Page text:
Use Metadata. Having your logo watermarked prominently on the image is a great first step, but with just a logo to go from there’s a high chance that your prospective clients will still have to Google you to find your website. Investing another few minutes into your exporting procedures will help you go one step further and add both a copyright statement and your website details for when your client accidentally forgets to credit you. When my clients upload any of my images, they come up automatically with “Client Name © Tigz Rice Studios. Do not use or copy without permission. https://www.tigzrice.com” in the description box. Not only does it save the client the trouble of remembering, it saves them the tasks of locating my details and ‘copy/pasting’ them multiple times onto every image. To date, almost every single client has left this information intact with the image, with a couple altering them slightly to add in a little extra text of their own. With a system like this in place, those 1,000 potential viewers we discussed previously will have a direct link to your online portfolio too, where you have more control over the curation of your work and a direct link to your online bookings system. Embedding your copyright information into an image is pretty straightforward. Before exporting from Lightroom, highlight all final edits and press the Sync button in the bottom right hand corner of the Library interface. This will bring up a dialogue box where you can add in copyright information, contact details, model release status and much much more. Play around in these settings until you get the desired information.

Be Present. Having content shared on social media without the need to get involved online can be a great marketing tool for a busy photographer, but you can magnify this online presence by investing a small amount of time each day into a Facebook Business ‘Page’ and a Twitter account, giving you the power to interact with (and monitor) your client, the content and their contacts more directly. Allowing the client to tag you in the image means those 1,000 potential new clients will have a direct link to your online profile rather than resorting to Google, where they can contact you privately to enquire about your services with usually no more than 2 clicks. Plus, if you have permission from the client to post the image on your own page too, you have the ability to share the love by tagging and crediting the make up artist, the stylist, the clothing label and your studio assistant. Maintaining positive, mutually beneficial sharing relationships online with your team of creatives will help push the potential virality of your images well into the multiple thousands on a regular basis, improving your Klout rating and raising your notoriety and respect levels within your area of photographic expertise. Just make sure to tag and post responsibly mind, as nobody likes a spammer!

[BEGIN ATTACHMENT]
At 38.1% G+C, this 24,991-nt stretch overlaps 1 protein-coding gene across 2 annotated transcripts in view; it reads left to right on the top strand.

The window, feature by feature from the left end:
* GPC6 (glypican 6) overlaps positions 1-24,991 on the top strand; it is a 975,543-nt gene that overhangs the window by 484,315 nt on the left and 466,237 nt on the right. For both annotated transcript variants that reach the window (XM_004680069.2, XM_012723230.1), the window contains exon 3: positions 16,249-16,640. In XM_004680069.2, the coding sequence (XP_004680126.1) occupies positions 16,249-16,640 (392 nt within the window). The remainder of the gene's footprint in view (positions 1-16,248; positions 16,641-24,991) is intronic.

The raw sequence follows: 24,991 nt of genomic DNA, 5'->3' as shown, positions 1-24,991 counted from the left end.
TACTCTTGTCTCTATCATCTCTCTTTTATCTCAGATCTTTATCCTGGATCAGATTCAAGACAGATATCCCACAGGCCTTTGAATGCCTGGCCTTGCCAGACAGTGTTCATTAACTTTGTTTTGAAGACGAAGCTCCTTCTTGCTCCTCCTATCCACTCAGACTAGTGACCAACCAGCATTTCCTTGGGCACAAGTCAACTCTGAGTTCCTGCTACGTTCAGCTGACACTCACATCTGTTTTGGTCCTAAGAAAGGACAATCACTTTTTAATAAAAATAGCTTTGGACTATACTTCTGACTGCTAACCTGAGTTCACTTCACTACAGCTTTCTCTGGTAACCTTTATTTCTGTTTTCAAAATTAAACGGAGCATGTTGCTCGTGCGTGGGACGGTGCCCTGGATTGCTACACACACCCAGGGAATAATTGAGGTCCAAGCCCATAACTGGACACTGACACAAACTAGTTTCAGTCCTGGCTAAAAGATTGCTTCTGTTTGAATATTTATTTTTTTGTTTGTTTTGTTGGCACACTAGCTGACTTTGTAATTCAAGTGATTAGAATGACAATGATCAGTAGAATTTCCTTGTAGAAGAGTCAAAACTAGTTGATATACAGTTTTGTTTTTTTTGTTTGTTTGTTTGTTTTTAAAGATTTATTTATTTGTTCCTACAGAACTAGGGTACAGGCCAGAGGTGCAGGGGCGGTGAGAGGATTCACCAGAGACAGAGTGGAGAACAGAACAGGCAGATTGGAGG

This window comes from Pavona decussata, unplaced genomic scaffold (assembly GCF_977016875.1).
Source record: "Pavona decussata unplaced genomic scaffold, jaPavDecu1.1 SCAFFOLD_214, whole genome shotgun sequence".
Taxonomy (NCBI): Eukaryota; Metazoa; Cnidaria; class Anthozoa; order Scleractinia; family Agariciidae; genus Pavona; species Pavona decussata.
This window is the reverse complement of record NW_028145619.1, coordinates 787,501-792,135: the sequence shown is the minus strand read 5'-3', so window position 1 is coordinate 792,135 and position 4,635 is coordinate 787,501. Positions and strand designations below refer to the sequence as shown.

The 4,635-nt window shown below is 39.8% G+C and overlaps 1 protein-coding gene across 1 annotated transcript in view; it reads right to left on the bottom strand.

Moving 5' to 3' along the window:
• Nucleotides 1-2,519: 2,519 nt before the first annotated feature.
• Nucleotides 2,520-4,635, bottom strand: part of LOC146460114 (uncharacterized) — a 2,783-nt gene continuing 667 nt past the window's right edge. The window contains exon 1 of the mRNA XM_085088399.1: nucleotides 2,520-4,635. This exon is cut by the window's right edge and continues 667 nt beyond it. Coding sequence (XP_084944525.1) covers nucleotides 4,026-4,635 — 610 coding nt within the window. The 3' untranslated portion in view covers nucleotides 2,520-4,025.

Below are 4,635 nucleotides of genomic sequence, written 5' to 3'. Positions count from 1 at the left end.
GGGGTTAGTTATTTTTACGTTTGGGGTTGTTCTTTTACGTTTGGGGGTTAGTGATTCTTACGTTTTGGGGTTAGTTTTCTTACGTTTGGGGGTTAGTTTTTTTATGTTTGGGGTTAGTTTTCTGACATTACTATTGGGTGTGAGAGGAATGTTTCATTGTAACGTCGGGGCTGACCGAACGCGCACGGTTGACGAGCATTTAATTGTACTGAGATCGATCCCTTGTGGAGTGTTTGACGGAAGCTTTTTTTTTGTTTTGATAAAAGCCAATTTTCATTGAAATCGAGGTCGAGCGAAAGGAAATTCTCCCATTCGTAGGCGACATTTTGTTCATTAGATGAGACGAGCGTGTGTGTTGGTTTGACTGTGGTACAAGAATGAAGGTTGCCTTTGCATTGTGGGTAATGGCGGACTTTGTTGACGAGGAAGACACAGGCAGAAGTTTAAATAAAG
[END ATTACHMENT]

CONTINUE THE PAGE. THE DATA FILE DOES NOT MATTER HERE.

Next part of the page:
Set Boundaries. Despite having clear copyright laws on the use of images online in the UK, it seems that the severity of photographic copyright infringement is not as widely recognised as video piracy or file sharing crimes in the UK. Sharing copyrighted material online without permission is a violation of the Design Copyright and Patents Act of 1988, but for many photographers working within the digital spectrum there is a very fine line between sharing and copyright theft – and that line is not necessarily drawn in the same place for every photographer. My personal view is that social sharing is acceptable, providing the work is presented well, credited and linked back to my portfolio. Having my work shared by others online helps me to reach an audience far greater than I can achieve flying solo. Uncredited, stolen, altered or defaced work however, is a massive no no, especially when the content is in print. But of course, every photographer has their own boundaries and this can be confusing for a client who has worked with several different photographers with varying opinions. Make everything black and white by setting out clear expectations with the client in a contract or license format before embarking on a project together is the easiest way to ensure that the client is happy and that your integrity as a professional photographer maintains intact.

Model in Photo: Valerie Savage.